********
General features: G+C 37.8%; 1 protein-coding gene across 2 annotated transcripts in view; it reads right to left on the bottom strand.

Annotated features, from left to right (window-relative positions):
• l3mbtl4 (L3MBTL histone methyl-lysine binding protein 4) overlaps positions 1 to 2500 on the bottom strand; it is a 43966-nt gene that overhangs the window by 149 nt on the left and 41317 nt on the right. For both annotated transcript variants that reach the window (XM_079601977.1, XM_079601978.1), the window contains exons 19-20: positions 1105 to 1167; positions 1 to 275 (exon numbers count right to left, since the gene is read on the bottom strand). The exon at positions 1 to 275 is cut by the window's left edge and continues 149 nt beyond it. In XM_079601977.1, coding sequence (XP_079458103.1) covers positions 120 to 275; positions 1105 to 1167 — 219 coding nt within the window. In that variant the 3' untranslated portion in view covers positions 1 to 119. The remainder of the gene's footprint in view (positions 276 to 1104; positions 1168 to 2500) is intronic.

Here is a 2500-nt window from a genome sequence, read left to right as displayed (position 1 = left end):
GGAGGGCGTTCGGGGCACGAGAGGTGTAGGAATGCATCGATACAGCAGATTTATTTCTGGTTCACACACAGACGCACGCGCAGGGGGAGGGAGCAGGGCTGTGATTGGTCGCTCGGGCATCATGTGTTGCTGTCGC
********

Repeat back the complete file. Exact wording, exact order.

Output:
General features: G+C 37.8%; 1 protein-coding gene across 2 annotated transcripts in view; it reads right to left on the bottom strand.

Annotated features, from left to right (window-relative positions):
• l3mbtl4 (L3MBTL histone methyl-lysine binding protein 4) overlaps positions 1 to 2500 on the bottom strand; it is a 43966-nt gene that overhangs the window by 149 nt on the left and 41317 nt on the right. For both annotated transcript variants that reach the window (XM_079601977.1, XM_079601978.1), the window contains exons 19-20: positions 1105 to 1167; positions 1 to 275 (exon numbers count right to left, since the gene is read on the bottom strand). The exon at positions 1 to 275 is cut by the window's left edge and continues 149 nt beyond it. In XM_079601977.1, coding sequence (XP_079458103.1) covers positions 120 to 275; positions 1105 to 1167 — 219 coding nt within the window. In that variant the 3' untranslated portion in view covers positions 1 to 119. The remainder of the gene's footprint in view (positions 276 to 1104; positions 1168 to 2500) is intronic.

Here is a 2500-nt window from a genome sequence, read left to right as displayed (position 1 = left end):
GGAGGGCGTTCGGGGCACGAGAGGTGTAGGAATGCATCGATACAGCAGATTTATTTCTGGTTCACACACAGACGCACGCGCAGGGGGAGGGAGCAGGGCTGTGATTGGTCGCTCGGGCATCATGTGTTGCTGTCGC